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F-35B STOVL “on probation” – Gates

written by australianaviation.com.au | January 7, 2011

The F-35B STOVL variant has been put on notice by US Defense Secretary, Robert Gates. (JPO)

US Defense Secretary Robert Gates has put the JSF program on notice during a media briefing at the Pentagon.

Gates has said while testing and development of the F-35A CTOL and F-35C CV variants “are proceeding satisfactorily,” the F-35B STOVL version “is experiencing significant testing problems.”

He added that, “These issues may lead to a redesign of the aircraft’s structure and propulsion – changes that could add yet more weight and more cost to an aircraft that has little capacity to absorb more of either. As a result, I am placing the STOVL variant on the equivalent of a two-year probation. If we cannot fix this variant during this time frame and get it back on track in terms of performance, cost and schedule, then I believe it should be cancelled.”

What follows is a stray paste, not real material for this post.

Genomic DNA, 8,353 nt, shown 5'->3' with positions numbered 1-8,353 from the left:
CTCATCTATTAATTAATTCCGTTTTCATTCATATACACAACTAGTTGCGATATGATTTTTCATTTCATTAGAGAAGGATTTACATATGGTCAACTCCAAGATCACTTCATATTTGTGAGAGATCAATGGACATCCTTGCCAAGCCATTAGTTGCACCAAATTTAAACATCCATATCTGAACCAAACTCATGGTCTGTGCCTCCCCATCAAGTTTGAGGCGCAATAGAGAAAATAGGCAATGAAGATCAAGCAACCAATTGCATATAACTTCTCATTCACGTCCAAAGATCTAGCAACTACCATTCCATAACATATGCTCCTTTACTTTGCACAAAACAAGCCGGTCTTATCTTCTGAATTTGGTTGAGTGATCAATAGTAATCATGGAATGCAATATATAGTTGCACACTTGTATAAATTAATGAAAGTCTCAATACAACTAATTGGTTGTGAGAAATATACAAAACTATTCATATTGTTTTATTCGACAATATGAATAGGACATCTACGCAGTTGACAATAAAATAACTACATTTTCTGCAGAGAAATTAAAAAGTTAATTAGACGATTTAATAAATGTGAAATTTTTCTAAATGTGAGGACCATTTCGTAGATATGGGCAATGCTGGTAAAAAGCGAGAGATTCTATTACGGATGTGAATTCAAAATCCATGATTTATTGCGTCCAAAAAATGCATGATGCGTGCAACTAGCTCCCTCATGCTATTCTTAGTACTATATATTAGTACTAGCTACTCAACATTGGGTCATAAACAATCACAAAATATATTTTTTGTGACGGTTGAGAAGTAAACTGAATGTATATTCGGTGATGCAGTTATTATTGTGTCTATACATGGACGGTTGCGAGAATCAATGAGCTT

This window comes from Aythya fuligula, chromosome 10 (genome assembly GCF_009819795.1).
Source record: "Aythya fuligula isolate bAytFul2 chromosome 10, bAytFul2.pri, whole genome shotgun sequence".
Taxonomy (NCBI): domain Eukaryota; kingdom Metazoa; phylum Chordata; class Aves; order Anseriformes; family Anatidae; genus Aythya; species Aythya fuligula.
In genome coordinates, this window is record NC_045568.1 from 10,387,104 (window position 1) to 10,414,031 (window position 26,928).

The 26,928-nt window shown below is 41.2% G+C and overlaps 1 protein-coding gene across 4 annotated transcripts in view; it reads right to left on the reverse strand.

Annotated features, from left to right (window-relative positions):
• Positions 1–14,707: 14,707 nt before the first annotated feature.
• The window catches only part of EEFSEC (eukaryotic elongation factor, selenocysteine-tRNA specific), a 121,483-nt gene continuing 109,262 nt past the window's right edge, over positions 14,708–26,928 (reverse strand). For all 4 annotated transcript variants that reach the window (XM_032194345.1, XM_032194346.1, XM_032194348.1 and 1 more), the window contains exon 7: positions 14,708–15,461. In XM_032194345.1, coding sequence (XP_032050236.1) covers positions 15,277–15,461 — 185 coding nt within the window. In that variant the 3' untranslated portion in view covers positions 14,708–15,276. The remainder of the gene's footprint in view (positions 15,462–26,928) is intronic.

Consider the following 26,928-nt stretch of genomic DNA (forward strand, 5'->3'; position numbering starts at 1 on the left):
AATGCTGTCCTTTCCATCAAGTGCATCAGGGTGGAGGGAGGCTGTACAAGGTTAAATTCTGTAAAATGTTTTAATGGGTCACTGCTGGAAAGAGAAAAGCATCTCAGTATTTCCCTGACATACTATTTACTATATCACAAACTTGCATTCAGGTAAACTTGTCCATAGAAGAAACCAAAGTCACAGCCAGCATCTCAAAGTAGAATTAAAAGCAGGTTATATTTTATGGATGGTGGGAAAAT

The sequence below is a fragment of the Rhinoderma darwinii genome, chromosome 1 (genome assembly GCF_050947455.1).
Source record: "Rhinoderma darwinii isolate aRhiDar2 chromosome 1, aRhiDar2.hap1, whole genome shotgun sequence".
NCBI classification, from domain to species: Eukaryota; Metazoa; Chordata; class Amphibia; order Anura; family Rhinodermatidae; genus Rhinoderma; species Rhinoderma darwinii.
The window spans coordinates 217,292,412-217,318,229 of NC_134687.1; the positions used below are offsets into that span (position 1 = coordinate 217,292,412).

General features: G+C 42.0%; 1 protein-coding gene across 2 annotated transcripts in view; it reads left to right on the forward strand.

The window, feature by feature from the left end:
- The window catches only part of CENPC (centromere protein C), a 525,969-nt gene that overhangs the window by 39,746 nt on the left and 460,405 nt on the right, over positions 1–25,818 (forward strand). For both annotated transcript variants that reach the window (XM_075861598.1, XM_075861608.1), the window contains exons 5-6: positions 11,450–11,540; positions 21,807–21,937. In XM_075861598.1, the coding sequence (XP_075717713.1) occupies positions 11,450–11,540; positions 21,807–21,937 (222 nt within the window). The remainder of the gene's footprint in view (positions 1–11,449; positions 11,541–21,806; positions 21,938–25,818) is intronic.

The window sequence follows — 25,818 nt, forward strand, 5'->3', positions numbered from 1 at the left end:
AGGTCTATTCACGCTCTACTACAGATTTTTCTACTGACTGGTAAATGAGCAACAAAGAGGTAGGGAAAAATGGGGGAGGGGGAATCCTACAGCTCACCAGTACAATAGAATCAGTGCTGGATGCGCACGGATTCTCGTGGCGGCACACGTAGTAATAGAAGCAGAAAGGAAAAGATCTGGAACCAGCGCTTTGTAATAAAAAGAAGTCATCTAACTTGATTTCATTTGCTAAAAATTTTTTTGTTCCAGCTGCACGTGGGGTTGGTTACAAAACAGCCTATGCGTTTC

The F-35B flight test campaign fell 15 per cent short of its planned flight test points in 2010, due to reliability problems and the discovery of aerodynamic issues with the aircraft’s auxiliary engine inlet doors located on top of the centre fuselage. Cracking was also found in a fuselage bulkhead of an F-35B ground test article well before the expected fatigue life had been reached, indicating there may be a structural weakness in the design.

The F-35B, once the lead element in the development of the three designs, will now be moved to the back of the development sequence, indicating the US Marine Corps’ goal of achieving a 2012 IOC is now highly unlikely to be achieved. Further, the number of F-35s to be built in the Lot 5 Low Rate Initial Production (LRIP) batch which is currently under negotiation will be reduced from 42 aircraft to 32, adding risk to Lockheed Martin’s plans to ramp up its production rates, to achieve planned in service dates, and to get the per unit cost of the aircraft down to target levels.


While Gates didn’t reveal plans for a re-scheduling of the JSF program which is expected to be announced in February, he did reveal the US Navy would buy an additional 41 F/A-18E/Fs and refurbish more F/A-18A-D classic Hornets to “fill the gap created from the slip in the JSF production schedule.”

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